Mr Sridhar explained that all children were susceptible to contracting the same amount of the virus as adults, but younger children appeared to transmit the virus less than older ones.
The height of children could be one possible reason for the difference, she suggested.
'Some of the hypotheses are about the social interactions of primary school kids, who they're around, they're more likely to be asymptomatic, which means coughing and sneezing is less likely so they're not infecting others,' she said.
'As well as that, primary school kids are shorter and so they're less likely to be exposing adults or others around them.
'So, there is a difference, but science has not confirmed yet which of those hypotheses it could be.'
Ms Sridhar said she thought that another nationwide lockdown was 'unlikely' and added: 'When testing and tracing starts to break down, that's when you need your local restrictions, where you have restrictions on going to other people's homes or on pubs and hospitality or on riskier settings.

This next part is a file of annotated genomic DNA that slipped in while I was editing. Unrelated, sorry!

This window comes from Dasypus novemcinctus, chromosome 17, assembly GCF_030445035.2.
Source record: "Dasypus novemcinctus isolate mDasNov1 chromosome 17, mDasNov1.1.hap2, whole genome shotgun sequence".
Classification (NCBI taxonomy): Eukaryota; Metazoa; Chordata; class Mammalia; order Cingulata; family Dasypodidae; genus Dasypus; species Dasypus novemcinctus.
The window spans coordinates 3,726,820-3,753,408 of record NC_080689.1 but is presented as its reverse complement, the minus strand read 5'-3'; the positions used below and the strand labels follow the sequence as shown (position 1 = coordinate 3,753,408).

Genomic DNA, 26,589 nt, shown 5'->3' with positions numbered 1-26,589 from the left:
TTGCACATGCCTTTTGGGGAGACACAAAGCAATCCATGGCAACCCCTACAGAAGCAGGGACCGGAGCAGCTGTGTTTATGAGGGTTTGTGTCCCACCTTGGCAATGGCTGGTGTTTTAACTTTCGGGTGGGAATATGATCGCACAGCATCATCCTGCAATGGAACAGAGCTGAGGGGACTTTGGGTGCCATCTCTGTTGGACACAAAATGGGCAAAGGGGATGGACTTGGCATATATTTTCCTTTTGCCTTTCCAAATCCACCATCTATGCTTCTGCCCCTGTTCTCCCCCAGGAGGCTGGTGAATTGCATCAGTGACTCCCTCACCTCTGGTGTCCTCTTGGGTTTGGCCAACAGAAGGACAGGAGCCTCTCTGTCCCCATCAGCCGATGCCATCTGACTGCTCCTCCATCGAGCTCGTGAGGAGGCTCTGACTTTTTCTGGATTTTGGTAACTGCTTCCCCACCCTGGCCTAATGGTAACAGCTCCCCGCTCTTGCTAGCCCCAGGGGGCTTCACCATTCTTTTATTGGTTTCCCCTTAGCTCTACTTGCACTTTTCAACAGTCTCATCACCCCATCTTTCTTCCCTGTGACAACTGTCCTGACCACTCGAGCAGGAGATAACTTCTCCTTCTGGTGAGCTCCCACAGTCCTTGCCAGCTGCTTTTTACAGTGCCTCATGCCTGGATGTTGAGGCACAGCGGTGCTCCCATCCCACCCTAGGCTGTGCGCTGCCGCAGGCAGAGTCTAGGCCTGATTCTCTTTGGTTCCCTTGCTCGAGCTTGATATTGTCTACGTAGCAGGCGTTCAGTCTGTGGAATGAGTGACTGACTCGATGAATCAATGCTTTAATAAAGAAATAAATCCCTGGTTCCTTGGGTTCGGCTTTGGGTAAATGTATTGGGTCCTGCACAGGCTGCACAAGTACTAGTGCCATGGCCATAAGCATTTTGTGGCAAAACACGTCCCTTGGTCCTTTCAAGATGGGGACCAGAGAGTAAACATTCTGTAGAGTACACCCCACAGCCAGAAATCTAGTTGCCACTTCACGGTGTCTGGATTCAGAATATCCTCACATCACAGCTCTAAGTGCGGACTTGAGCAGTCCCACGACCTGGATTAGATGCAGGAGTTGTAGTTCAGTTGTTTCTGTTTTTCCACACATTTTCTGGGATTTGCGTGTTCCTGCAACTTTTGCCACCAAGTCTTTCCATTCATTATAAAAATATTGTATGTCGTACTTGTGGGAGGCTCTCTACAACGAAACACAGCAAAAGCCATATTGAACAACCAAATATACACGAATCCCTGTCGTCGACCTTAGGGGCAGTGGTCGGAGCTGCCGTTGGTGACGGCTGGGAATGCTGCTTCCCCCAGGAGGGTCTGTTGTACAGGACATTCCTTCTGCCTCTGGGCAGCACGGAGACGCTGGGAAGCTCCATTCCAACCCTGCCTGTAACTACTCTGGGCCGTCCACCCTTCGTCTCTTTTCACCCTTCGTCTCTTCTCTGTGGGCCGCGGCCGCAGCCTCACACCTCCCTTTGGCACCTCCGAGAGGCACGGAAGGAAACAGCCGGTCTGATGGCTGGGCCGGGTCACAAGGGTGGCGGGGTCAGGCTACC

Although Ms Sridhar praised the UK Government for 'moving towards a model of maximum suppression', she said that they should consider introducing testing at airports when people arrive and then another test between five and eight days later.
She said: 'I think that UK Government, as a whole, have been behind the curve in terms of border control - one of the latest to put in border restrictions.
'When they have been put in place they are not really being monitored in terms of compliance with them, also it's also been quite a harsh measure for the aviation industry and creating uncertainty, so I think, yes, we definitely need a better approach.'
This may seem alarming, but it has not corresponded with an increase in the number of people dying from the virus.
In the first week of July, the number of new Covid-19 infections hit a low of roughly 550-a-day across the UK.
At that point there were about 150 people hospitalised with the virus every day in England alone and about 30 deaths.